Jeff Jarvis suggested that newspapers, as they lay off their talent, would be wise to offer buyout money to fund the former employees' news-related start-ups. Rather than severing the relationship forever, the publisher could invest in those who depart to invent new media businesses. Don't view this as "funding the competition," but rather as maintaining a working relationship with the new entity, probably partnering with it in some way, and taking a financial stake in it.

American Press Institute president Andrew Davis likened the idea to "layoffs with strings." An example might be that a group of departing journalists decides to create a hyperlocal news Web site; the buyout "seed money" from the newspaper helps it succeed; and the newspaper attaches the new hyperlocal site to the newspaper Web network. Win-win rather than lose-lose.

In effect, this idea creates small spin-offs from the core newspaper brand. That's something that non-profit organizations like American Public Media already do. APM president Bill Kling told the Aspen participants that he's been doing that routinely.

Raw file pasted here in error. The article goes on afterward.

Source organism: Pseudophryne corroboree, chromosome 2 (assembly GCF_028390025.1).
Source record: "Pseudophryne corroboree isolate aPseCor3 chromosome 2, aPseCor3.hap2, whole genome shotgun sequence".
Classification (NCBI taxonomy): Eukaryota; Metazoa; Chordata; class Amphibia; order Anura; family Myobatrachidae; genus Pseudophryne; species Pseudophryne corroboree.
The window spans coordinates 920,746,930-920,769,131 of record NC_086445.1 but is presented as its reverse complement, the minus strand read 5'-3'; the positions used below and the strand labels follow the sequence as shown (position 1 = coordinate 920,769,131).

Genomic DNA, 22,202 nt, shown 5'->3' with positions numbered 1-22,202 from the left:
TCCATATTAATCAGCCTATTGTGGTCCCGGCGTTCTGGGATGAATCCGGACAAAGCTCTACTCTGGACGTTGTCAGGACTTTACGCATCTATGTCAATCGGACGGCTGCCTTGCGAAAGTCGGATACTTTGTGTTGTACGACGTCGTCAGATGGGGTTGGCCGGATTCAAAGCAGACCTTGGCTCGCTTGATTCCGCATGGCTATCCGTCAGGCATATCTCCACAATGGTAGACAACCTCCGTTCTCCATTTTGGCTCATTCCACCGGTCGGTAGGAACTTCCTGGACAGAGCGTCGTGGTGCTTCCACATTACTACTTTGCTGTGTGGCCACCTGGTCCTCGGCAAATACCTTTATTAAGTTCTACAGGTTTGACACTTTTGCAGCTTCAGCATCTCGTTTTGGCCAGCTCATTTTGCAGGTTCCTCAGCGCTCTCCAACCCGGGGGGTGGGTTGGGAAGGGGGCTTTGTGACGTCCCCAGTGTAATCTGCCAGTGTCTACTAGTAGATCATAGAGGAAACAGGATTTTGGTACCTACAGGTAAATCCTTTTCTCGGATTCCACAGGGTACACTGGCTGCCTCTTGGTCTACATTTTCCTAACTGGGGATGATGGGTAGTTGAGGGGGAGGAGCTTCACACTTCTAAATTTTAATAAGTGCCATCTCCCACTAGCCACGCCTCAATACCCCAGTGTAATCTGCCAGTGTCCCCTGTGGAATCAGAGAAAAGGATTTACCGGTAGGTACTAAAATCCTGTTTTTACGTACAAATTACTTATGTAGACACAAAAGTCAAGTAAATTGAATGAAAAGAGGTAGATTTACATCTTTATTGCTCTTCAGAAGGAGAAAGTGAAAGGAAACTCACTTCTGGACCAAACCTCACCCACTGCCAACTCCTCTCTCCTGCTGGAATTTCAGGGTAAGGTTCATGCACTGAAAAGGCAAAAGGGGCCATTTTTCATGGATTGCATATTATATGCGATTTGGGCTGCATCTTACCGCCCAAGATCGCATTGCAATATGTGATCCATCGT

Entrepreneurs will pick up whatever newspapers and other legacy media companies lose or cast off, Kling said, so it can make sense for a newspaper company to support that and be part of it. For Kling's part, he believes passionately that public media needs to ramp up significantly, and supporting spin-off content start-ups to partner with as they succeed is one way to accomplish that.

What's next?
I left Aspen last week with a sense that "news" will come out of the digital disruption OK. Some newspapers will not, but others will make smart decisions, take their place within the new news ecosystem, and survive.

The messages from Aspen are that the next few years will be chaotic for news media; there is no "silver bullet" answer to making news as profitable as it once was, but there is lots of other ammunition waiting to be fired; and that the news ecosystem will combine legacy media, small entrepreneurial news entities (as small as one person), and a much larger role for the non-profit sector to provide the news that the commercial marketplace can no longer afford to produce adequately (i.e., investigative reporting).

(Disclaimer: The Aspen Institute's "FOCAS" conference was live-streamed, and thus public. Working groups were not, and some discussion in those gatherings was off-the-record. I've stuck to on-the-record discussions for this column.)